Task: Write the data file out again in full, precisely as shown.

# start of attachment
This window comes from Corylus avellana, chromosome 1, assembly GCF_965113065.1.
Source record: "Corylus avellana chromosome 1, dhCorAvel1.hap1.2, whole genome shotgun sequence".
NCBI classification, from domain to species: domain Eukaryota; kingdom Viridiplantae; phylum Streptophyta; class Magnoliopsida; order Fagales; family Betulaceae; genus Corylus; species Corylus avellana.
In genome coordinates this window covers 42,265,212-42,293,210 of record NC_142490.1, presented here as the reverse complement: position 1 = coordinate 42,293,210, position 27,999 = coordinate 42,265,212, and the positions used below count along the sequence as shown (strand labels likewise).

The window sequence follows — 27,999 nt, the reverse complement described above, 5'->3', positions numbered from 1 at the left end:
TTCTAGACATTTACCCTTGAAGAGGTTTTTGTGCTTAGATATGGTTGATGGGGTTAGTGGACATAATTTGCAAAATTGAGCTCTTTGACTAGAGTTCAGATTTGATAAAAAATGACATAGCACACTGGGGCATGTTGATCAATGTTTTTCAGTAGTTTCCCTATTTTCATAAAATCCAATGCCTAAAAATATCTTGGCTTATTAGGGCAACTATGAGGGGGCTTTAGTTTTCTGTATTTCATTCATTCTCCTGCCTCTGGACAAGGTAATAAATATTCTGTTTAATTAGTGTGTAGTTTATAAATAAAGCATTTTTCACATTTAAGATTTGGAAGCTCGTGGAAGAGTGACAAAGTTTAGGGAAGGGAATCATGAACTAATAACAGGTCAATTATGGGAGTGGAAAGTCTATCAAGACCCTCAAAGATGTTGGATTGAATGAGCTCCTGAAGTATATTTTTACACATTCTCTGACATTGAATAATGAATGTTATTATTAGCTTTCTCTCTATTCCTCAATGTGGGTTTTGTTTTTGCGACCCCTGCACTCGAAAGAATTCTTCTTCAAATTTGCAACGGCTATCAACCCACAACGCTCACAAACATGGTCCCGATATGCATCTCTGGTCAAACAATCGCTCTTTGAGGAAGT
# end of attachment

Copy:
This window comes from Corylus avellana, chromosome 1, assembly GCF_965113065.1.
Source record: "Corylus avellana chromosome 1, dhCorAvel1.hap1.2, whole genome shotgun sequence".
NCBI classification, from domain to species: domain Eukaryota; kingdom Viridiplantae; phylum Streptophyta; class Magnoliopsida; order Fagales; family Betulaceae; genus Corylus; species Corylus avellana.
In genome coordinates this window covers 42,265,212-42,293,210 of record NC_142490.1, presented here as the reverse complement: position 1 = coordinate 42,293,210, position 27,999 = coordinate 42,265,212, and the positions used below count along the sequence as shown (strand labels likewise).

The window sequence follows — 27,999 nt, the reverse complement described above, 5'->3', positions numbered from 1 at the left end:
TTCTAGACATTTACCCTTGAAGAGGTTTTTGTGCTTAGATATGGTTGATGGGGTTAGTGGACATAATTTGCAAAATTGAGCTCTTTGACTAGAGTTCAGATTTGATAAAAAATGACATAGCACACTGGGGCATGTTGATCAATGTTTTTCAGTAGTTTCCCTATTTTCATAAAATCCAATGCCTAAAAATATCTTGGCTTATTAGGGCAACTATGAGGGGGCTTTAGTTTTCTGTATTTCATTCATTCTCCTGCCTCTGGACAAGGTAATAAATATTCTGTTTAATTAGTGTGTAGTTTATAAATAAAGCATTTTTCACATTTAAGATTTGGAAGCTCGTGGAAGAGTGACAAAGTTTAGGGAAGGGAATCATGAACTAATAACAGGTCAATTATGGGAGTGGAAAGTCTATCAAGACCCTCAAAGATGTTGGATTGAATGAGCTCCTGAAGTATATTTTTACACATTCTCTGACATTGAATAATGAATGTTATTATTAGCTTTCTCTCTATTCCTCAATGTGGGTTTTGTTTTTGCGACCCCTGCACTCGAAAGAATTCTTCTTCAAATTTGCAACGGCTATCAACCCACAACGCTCACAAACATGGTCCCGATATGCATCTCTGGTCAAACAATCGCTCTTTGAGGAAGT